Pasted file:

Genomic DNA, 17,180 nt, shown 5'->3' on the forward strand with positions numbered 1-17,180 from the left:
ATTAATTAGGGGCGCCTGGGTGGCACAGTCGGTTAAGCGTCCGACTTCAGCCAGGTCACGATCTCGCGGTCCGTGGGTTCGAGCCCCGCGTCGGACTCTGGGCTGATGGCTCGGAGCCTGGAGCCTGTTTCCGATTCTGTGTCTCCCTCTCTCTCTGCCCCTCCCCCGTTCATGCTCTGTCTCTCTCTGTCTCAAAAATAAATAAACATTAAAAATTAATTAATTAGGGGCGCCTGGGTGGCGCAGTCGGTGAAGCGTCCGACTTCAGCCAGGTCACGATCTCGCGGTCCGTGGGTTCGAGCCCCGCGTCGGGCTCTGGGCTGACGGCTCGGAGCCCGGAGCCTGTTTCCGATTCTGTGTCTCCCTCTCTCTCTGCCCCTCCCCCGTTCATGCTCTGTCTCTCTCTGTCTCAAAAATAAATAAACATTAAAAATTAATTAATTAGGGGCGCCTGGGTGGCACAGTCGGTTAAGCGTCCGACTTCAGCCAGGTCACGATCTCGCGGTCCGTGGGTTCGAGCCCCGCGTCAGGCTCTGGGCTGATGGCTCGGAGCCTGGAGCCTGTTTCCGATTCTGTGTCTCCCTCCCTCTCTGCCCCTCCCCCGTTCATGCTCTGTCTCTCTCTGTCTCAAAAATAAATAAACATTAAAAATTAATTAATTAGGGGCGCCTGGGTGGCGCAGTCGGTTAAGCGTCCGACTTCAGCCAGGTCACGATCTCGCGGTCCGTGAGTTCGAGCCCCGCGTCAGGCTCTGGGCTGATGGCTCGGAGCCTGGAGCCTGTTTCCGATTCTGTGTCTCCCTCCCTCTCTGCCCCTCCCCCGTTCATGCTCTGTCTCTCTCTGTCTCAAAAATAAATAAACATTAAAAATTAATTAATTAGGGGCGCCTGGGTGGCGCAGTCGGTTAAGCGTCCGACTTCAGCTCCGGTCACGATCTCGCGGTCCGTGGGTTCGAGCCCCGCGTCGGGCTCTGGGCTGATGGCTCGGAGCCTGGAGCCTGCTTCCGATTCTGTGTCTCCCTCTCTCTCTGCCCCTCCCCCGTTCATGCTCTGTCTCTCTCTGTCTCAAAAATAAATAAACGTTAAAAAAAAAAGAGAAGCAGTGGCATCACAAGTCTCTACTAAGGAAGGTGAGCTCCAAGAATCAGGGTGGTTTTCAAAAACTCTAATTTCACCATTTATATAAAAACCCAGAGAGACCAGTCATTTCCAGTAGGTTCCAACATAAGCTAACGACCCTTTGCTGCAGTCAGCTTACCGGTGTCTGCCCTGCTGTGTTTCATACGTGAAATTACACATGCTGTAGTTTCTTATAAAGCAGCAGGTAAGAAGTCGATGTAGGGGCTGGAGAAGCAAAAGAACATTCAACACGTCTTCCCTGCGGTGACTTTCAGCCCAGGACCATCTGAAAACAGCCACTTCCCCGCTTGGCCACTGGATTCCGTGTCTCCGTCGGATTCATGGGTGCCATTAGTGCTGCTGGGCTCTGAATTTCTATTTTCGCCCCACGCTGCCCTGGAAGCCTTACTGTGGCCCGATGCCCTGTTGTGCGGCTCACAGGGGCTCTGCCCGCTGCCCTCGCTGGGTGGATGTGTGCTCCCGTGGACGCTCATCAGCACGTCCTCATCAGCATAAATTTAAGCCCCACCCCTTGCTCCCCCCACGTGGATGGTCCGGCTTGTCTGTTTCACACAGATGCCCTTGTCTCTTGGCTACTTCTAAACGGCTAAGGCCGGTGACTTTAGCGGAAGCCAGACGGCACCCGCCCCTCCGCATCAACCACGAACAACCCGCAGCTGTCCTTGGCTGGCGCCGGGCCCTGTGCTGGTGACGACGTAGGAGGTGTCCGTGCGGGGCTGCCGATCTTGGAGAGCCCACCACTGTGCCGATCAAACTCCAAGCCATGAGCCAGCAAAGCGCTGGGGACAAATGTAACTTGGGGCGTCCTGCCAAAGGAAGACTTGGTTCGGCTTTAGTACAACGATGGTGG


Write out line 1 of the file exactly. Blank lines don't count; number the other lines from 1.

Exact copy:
Genomic DNA, 17,180 nt, shown 5'->3' on the forward strand with positions numbered 1-17,180 from the left: